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At Venice Biennale, American artist engages social issues

Associated Press logo Associated Press 5/12/2017 By COLLEEN BARRY, Associated Press
CORRECTS NAME OF ARTIST TO MARK BRADFORD -- US artist Mark Bradford poses next to his work at the Pavilion of the United States, during a preview of the 57th International Art Exhibition, in Venice, Italy, Tuesday, May 9, 2017. The Exhibition will be open to the public from Saturday May 13th to Sunday November 26th 2017, at the Giardini and the Arsenale venues. (Andrea Merola/ANSA via AP) © The Associated Press CORRECTS NAME OF ARTIST TO MARK BRADFORD -- US artist Mark Bradford poses next to his work at the Pavilion of the United States, during a preview of the 57th International Art Exhibition, in Venice, Italy, Tuesday, May 9, 2017. The Exhibition will be open to the public from Saturday May 13th to Sunday November 26th 2017, at the Giardini and the Arsenale venues. (Andrea Merola/ANSA via AP)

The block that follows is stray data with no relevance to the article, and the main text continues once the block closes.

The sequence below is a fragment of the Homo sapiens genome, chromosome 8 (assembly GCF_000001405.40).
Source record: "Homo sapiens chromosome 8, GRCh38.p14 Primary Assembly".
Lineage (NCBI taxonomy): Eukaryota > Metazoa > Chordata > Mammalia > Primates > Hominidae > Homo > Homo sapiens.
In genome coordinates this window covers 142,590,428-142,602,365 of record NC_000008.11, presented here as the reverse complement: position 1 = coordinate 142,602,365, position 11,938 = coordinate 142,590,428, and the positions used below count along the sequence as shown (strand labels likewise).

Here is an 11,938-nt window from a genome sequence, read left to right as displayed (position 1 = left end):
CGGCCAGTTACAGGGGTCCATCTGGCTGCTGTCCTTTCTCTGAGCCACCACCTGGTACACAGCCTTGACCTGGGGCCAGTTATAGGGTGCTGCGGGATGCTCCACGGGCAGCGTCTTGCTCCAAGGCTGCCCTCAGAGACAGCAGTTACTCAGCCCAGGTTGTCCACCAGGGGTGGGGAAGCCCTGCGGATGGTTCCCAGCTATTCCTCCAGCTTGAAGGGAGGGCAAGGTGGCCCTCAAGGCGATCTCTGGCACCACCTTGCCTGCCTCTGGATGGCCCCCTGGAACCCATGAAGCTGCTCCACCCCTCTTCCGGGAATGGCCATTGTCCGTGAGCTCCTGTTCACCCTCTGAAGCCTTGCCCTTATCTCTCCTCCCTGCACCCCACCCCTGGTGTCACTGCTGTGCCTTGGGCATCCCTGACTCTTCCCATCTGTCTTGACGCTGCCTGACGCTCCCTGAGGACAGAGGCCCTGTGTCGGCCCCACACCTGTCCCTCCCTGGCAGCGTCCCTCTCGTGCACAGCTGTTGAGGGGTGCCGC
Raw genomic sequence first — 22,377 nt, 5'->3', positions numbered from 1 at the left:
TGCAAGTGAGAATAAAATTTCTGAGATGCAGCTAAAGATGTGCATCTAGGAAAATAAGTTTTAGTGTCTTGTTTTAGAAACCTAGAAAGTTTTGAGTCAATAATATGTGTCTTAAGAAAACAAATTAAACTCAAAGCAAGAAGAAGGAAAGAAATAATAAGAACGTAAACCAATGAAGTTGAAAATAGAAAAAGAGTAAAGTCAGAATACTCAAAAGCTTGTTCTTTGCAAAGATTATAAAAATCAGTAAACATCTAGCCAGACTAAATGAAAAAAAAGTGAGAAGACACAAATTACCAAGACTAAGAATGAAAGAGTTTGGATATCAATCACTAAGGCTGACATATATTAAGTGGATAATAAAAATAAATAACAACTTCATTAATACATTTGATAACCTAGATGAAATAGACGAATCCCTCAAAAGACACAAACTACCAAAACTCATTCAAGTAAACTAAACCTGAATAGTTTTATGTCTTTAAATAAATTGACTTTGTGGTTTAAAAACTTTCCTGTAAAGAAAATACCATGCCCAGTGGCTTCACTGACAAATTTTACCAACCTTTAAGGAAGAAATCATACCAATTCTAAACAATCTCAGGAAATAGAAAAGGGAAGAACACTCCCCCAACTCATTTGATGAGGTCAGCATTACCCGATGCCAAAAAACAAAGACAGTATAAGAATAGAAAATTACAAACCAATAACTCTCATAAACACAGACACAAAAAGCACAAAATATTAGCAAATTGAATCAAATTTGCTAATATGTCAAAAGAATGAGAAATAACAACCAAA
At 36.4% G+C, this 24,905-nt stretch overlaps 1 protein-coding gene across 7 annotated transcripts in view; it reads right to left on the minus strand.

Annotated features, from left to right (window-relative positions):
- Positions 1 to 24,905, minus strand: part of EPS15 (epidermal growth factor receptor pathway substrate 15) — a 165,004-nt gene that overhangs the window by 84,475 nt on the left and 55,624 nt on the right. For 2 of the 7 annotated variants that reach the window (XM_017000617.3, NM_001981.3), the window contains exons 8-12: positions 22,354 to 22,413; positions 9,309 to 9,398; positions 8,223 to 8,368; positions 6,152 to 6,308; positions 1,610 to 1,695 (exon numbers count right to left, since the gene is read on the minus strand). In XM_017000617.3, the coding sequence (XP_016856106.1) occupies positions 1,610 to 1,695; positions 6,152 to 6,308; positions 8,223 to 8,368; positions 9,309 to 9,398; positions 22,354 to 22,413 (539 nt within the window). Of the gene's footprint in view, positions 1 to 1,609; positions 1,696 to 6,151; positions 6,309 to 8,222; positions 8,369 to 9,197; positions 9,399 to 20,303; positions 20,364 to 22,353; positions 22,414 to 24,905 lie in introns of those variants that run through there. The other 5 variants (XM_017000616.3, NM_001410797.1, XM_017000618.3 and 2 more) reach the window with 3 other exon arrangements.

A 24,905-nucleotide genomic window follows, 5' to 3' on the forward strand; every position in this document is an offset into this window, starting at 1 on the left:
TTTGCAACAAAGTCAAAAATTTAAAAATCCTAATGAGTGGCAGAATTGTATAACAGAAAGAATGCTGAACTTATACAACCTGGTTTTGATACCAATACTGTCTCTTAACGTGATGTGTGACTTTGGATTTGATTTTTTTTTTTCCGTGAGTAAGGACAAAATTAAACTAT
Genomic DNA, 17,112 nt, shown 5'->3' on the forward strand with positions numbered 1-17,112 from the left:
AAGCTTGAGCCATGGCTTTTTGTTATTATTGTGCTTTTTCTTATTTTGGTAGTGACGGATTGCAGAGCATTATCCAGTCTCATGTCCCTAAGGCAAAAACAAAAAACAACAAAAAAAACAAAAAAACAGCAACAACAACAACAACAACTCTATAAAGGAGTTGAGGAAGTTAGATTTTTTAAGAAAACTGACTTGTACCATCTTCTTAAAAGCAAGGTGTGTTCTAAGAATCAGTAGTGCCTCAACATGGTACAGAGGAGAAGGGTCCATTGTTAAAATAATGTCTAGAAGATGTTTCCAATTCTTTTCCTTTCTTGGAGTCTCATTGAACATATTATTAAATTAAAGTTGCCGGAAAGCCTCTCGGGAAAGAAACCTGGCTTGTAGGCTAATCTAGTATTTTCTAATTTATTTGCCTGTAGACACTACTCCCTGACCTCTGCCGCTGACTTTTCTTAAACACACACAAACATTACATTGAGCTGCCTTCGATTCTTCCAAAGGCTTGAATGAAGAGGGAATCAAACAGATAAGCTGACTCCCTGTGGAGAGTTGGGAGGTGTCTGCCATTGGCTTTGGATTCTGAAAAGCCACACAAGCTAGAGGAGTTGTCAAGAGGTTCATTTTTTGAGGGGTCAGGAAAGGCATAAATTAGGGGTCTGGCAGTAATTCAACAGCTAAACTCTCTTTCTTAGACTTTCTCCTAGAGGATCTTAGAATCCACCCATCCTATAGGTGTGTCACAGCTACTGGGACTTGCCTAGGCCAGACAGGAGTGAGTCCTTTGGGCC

VENICE, Italy (AP) — A Los Angeles-based artist is representing the United States at the Venice Biennale with a show called "Tomorrow is Another Day."

A detail of the work of US artist Mark Bradford is seen at the Pavilion of the United States, during a preview of the 57th International Art Exhibition, in Venice, Italy, Tuesday, May 9, 2017. The Exhibition will be open to the public from Saturday May 13th to Sunday November 26th 2017, at the Giardini and the Arsenale venues. (Andrea Merola/ANSA via AP) © The Associated Press A detail of the work of US artist Mark Bradford is seen at the Pavilion of the United States, during a preview of the 57th International Art Exhibition, in Venice, Italy, Tuesday, May 9, 2017. The Exhibition will be open to the public from Saturday May 13th to Sunday November 26th 2017, at the Giardini and the Arsenale venues. (Andrea Merola/ANSA via AP)

The show examines what it is to be marginalized, part of a trend of Biennale artists engaging with communities on the fringe.

Bradford's show begins in a room with an imposing sculpture. Another room creates safe places for the artist as a young boy, evoking the hair salon where he once worked with his mother in South Central L.A. There are paintings and a sculpture representing Medusa's head as a hiding place.

In another area, the artist evokes slaves who built plantation buildings, leading to a gallery of paintings. A final room contains a video of a sauntering teenager as a sign of hope for the future.

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